Science Says Gratitude Is Good For Us

It’s not just mindfulness practitioners who understand how far a little thanks can go in improving overall wellbeing. The science supporting the benefits associated with practicing gratitude are numerous and growing in depth and volume.

According to research cited in How Gratitude Changes You and Your Brain, an article published by the Greater Good Science Center at UC Berkeley, people who consciously count their blessings tend to be happier and less depressed. Evidence from studies conducted by the authors of the article also suggest that people who write down their gratitudes (in the form of a letter for the purpose of this study) reported experiencing significantly better overall mental health. They felt less inclined to ruminate over negative thoughts and were more apt to release toxic emotions. Furthermore, the findings of this study and others suggest that the simple act of feeling and expressing gratitude may have lasting, positive impacts on the brain.  

Additional studies outlined in 7 Scientifically Proven Benefits of Gratitude found that the regular practice of gratitude is proven to open the door to more relationships, improve both physical and psychological health, enhance empathy, reduce aggression, promote better sleep, improve self-esteem and increase mental strength.

Most of us would agree that sleeping better, experiencing better mental and physical health and engaging in more positive relationships lead to an overall improved sense of wellbeing. However, it can be difficult to connect with what is going right when feeling overwhelmed, overloaded, overlooked or stuck in a rut. The good news is that regardless of what you have planned this holiday season, you can connect with the small things that bring a little joy, and keeping a running gratitude list can help. Through spending a few mindful moments with yourself each day, you can begin recognizing the good that exists even on the most challenging days, give yourself permission to experience a wide breadth of feelings and mindfully shift your perspective.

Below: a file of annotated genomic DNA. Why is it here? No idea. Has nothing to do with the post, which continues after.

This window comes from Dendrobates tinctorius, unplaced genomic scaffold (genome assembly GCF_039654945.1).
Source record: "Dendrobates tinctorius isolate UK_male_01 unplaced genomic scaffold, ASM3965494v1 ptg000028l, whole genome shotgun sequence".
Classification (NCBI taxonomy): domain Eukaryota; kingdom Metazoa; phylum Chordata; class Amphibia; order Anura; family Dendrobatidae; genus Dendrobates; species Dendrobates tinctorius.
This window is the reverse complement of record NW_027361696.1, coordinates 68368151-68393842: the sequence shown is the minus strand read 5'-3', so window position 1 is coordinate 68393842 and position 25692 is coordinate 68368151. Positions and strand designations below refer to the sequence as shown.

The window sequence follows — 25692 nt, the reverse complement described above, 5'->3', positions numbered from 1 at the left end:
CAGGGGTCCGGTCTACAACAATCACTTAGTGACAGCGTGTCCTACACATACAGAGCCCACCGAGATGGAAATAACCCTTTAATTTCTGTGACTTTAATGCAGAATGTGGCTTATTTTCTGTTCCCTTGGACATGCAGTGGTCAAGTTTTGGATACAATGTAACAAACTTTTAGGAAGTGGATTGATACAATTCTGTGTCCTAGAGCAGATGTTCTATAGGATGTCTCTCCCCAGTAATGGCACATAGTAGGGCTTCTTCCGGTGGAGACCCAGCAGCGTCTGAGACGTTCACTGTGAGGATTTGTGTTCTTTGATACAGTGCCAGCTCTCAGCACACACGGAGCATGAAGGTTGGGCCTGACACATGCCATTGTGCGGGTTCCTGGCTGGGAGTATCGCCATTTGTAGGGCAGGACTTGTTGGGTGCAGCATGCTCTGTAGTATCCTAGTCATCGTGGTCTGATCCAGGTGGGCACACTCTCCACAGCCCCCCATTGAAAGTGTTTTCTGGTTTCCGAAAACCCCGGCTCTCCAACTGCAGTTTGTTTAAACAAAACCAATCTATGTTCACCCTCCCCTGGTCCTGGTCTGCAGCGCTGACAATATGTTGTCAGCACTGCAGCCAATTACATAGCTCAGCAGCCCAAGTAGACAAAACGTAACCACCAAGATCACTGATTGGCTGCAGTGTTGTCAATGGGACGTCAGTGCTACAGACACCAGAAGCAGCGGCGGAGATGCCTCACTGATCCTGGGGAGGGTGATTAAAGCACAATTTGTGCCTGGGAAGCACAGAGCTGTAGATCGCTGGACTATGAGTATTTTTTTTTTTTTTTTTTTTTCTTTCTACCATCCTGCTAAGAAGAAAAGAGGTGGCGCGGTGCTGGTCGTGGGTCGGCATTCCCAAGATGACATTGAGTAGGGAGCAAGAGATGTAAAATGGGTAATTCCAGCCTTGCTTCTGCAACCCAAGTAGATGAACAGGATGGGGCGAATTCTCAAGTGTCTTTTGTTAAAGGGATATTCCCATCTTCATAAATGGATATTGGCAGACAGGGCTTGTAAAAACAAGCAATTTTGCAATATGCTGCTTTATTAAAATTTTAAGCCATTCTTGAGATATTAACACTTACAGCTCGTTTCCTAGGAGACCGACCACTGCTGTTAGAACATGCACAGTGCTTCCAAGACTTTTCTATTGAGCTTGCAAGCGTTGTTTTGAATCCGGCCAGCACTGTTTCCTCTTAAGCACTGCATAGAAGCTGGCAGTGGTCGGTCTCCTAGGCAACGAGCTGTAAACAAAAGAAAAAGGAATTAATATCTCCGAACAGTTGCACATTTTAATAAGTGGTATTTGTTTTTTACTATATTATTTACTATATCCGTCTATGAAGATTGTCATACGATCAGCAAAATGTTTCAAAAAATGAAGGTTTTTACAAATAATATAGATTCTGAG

Keep A Gratitude List: A simple practice in expressing thanks   

At the end of each day, perhaps when you have a quiet break in your evening routine or just before or after you climb into bed, take a few minutes to mindfully reflect upon your day and mentally list (bonus points if you have the energy to write it down!) at least three things that went well throughout your day. Again, these don’t have to be big things, although if they are, hooray for you! Mostly, however, it’s the small, seemingly ordinary moments that make up our lives. Maybe you got a great adjustment from your yoga teacher, your child drew you a picture at school or the majority of what you had on your grocery shopping list happened to be on sale.